For 2014, economic growth is projected at about 4.5%, as oil output is expected to increase slightly, despite technical difficulties in the first half of the year. However, the budget deficit is forecast to improve only marginally to 1.4% of GDP and the current account surplus is forecast to deteriorate further to 3.6% of GDP, on the back of increased public spending on capital investments that need to be imported. The deterioration of economic indicators in 2013 is a clear illustration of the country´s dependence on the oil sector and stresses the importance of diversifying the economy to increase its resilience. From that perspective it is positive that the government has adopted a series of reforms to improve the business environment and support diversification of the economy in the past year, such as a reduction of registration costs for companies, the implementation of higher import tariffs to protect local production and legislation aimed at improving market access of small scale farmers. It is also positive that the government is prioritising investment in energy supply and transport, which are currently important constraints to economic development. However, most projects will only be completed in the long term and it is questionable whether recent reforms will be effective while the current infrastructural deficit persists.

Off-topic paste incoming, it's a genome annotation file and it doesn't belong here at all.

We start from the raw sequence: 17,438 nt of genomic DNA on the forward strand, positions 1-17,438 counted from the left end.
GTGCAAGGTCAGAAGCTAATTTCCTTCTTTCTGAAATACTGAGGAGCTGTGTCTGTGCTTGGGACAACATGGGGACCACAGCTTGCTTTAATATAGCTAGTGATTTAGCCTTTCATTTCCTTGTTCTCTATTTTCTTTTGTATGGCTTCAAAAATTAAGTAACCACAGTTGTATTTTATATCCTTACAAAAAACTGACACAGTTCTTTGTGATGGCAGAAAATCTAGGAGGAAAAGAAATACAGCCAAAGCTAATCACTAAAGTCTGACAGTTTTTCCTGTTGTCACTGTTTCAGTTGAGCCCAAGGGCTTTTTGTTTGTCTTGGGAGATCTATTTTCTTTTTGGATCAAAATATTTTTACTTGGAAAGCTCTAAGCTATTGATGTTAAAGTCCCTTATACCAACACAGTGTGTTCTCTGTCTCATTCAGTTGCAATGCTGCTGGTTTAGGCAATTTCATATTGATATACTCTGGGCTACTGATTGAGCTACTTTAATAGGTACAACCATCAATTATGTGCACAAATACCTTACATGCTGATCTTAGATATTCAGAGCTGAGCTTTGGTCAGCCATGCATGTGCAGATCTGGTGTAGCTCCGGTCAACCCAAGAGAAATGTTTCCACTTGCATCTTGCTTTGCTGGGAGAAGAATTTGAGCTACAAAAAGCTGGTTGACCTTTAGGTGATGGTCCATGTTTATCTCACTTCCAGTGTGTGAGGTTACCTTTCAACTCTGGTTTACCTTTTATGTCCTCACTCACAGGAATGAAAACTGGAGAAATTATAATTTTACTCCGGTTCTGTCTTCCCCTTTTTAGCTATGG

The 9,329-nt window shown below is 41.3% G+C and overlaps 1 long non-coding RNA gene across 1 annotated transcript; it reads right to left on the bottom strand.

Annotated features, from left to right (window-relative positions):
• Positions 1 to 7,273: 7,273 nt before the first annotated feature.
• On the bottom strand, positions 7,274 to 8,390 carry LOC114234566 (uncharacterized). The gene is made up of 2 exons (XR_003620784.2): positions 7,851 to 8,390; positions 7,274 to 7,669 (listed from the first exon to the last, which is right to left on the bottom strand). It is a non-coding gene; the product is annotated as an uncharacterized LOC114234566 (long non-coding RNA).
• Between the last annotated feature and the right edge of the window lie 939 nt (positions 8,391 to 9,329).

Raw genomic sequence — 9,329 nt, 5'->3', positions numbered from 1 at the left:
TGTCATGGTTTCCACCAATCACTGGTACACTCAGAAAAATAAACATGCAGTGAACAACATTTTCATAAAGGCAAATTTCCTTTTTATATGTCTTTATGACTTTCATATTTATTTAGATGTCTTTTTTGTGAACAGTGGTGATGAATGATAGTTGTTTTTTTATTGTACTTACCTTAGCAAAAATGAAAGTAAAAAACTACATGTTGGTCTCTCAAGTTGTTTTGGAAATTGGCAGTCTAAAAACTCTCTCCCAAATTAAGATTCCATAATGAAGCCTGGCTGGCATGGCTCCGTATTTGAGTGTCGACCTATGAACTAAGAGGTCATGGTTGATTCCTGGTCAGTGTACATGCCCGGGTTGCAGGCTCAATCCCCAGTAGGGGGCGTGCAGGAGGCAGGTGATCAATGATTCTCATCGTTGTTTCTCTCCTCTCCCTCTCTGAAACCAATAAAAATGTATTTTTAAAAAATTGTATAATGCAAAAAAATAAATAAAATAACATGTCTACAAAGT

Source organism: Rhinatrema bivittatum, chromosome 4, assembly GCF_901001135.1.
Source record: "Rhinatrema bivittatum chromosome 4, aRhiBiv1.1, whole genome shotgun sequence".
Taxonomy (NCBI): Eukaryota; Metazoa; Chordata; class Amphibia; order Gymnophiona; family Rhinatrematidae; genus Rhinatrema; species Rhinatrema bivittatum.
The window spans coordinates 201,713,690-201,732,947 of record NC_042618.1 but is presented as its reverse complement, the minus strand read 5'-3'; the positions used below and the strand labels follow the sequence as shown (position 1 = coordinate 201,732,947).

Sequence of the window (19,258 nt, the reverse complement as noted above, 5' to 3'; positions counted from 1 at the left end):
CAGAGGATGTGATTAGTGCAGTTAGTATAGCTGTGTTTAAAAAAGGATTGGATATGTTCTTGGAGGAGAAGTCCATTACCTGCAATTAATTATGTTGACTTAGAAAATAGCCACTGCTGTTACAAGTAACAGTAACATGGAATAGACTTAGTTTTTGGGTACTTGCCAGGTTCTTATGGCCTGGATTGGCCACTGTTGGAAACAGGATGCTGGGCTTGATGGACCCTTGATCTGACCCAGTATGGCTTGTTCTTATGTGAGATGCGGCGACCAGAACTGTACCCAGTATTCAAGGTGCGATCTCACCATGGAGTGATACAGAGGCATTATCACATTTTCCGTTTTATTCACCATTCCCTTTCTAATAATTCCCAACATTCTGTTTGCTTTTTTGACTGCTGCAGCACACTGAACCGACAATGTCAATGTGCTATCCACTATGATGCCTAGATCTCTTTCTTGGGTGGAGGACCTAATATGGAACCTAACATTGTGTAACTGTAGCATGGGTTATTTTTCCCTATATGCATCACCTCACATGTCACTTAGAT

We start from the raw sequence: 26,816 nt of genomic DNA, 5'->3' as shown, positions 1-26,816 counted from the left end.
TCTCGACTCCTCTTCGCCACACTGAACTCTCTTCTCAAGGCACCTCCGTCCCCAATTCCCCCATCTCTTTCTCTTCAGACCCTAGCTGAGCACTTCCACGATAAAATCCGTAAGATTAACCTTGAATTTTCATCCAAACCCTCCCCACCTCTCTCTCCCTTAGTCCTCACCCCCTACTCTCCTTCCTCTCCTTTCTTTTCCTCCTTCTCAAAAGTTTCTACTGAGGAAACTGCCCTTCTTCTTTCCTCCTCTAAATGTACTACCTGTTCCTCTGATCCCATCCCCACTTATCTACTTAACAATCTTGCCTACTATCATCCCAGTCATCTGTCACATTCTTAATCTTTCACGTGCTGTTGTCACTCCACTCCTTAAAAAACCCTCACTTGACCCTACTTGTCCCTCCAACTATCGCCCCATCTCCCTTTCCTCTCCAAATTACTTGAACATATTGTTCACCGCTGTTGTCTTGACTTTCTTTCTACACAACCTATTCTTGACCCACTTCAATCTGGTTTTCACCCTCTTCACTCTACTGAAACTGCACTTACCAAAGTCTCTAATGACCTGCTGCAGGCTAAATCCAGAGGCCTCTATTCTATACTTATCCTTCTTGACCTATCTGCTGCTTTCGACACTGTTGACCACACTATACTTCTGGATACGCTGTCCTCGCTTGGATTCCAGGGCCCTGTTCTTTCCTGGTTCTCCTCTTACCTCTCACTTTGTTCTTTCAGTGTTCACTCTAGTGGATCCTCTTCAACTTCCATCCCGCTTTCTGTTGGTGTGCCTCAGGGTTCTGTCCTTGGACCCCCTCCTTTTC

2. Vulnerabilities in the banking sector appear to have increased
Angola’s banking sector is the third largest in Sub Saharan-Africa and has grown briskly in recent years. Assets increased from USD 39bn in 2009 to USD 71bn in 2013. But, the sector also experienced a marked decline in profitability, mainly due to higher provisions for bad debt. Profits fell by 31% yoy in 2012 and 2013 preliminary data point at a further deterioration, while non- performing loans (NPL) increased by a remarkable 84% yoy to 6.8% in 2012. The increase in bad debt is related to a build-up in domestic arrears of the government and slow budget execution by the government. Consequently, the high exposure of the banking sector to the public sector is worrisome. Another reason for concern is the high degree of political influence in the sector, which may conflict with adequate supervision. The five largest banks, accounting for 78% of assets in the sector, are co-owned by either the state of influential politicians. The bailout of BESA, the second largest bank, in July 2014 raised questions about supervision. According to 2012 data, the bank, which was for 43% owned by influential politicians, had an extremely high loan to deposit ratio (185%). The fact that, on average, the sector is liquid, well capitalized and follows a classic deposit-based model provides comfort though.